Exclusive: How El Paso became a natural target for a brutal act of white supremacist terror

Exclusive: How El Paso became a natural target for a brutal act of white supremacist terror
El Paso, Texas / USA - Circa August 2019 Flowers, posters, toys and other memorabilia left by an shocked supporters of the victims of the Walmart shooting on 3 August 2019.

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(El Paso, Ciudad Juarez and Mexico City): Marisela Ortiz is no stranger to violence. An El Paso resident who resettled in the border city after successfully petitioning for asylum in 2012, Ortiz’s harrowing description of the death threats she and her family received, as well as the conditions of Ciudad Juarez during its worst spasms of violence, is the kind of story that you might hear from many residents of this sprawling Texas border town.

“The situation was so horrible in Juarez that you’d see the dead corpses of men hung on bridges. When you were in a movie theater, you’d still hear the shootouts and later realize that three or four or more people were killed during them,” Ortiz told AlterNet.

Ortiz was granted asylum because of constant threats resulting from her activism against systematic violence against women in Juarez. She joined a wave of cross-border migration in 2011.

“Both factors counted a lot, the threats related to my activism as well as the security situation in general in Juarez, which was truly horrible,” Ortiz explained. One of those threats had been made at gunpoint.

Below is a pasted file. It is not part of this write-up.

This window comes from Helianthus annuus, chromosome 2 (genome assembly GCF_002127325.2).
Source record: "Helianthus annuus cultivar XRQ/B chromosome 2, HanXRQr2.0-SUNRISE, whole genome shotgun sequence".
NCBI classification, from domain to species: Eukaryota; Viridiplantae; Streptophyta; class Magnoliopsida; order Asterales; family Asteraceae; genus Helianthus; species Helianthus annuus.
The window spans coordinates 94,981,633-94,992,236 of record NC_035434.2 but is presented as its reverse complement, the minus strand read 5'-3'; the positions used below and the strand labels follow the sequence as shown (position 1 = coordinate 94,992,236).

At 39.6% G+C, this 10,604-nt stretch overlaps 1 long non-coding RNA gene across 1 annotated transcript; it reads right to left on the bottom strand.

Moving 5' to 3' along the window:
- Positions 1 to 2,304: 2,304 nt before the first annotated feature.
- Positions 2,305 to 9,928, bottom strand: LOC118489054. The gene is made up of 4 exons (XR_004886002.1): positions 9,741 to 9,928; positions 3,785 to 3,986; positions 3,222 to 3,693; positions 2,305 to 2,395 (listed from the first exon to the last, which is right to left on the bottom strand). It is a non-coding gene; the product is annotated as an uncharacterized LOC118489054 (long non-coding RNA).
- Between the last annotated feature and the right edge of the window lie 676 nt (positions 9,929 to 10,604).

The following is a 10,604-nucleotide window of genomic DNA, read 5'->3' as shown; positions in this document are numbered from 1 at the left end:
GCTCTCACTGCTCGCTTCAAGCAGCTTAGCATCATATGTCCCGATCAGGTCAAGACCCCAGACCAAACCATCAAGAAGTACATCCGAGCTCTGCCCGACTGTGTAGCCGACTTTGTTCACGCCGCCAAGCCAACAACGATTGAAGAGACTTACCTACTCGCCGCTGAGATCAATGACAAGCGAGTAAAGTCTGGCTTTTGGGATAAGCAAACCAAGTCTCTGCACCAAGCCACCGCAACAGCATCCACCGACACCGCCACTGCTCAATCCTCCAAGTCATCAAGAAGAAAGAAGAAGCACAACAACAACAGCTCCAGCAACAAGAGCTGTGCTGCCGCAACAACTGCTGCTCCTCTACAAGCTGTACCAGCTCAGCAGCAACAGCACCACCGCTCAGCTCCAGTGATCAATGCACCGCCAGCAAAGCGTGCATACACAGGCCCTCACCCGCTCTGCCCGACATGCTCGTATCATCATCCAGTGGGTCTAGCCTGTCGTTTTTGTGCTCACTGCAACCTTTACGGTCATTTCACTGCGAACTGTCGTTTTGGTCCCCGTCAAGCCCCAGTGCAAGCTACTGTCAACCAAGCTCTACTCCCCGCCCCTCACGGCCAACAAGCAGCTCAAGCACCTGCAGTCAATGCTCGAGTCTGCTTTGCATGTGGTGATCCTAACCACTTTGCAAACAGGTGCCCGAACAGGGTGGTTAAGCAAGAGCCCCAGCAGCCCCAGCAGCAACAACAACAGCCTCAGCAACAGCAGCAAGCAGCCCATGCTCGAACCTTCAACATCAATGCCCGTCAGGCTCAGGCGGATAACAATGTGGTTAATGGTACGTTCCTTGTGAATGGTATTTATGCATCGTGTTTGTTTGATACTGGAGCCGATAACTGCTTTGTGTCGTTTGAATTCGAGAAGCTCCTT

The “security situation” in Juarez during that time was a turf war that peaked in violence between 2009 and 2011. Warring factions in La Linea cartel and the Chapo Guzman-led Sinaloa cartel, competing for control over the world’s most valuable and important “plaza,” left over 3,000 people dead in Juarez in 2010. No less than a quarter of a million Juarenses fled the city during that time, a sixth of the total population, and many of them, like Ortiz, sought refuge from the bloodshed in El Paso.

“Many people abandoned their houses. Even some whole blocks were emptied out because people left out of fear,” Ortiz told AlterNet.

A few weeks ago, a fair chunk of El Paso’s population was forced to revisit the violence it had fled when a resident of an uppity Dallas suburb, long known as a hotbed for racism and xenophobia, allegedly used an assault rifle to kill 22 people and injure dozens more, several of whom still remain in critical condition.

Many mainstream media depictions of El Paso in the wake of its worst massacre have been incomplete and left out an important reality that defines the border city: while its remote desert location has long served as a refuge of sorts, it has also been plagued by troubling and painful local realities wrought upon it by powerful external forces. At least in this sense then, the mass shooting and the media circus and politicization of the tragedy which followed, were part of a long line of abuses wrought upon El Paso by malign outsiders.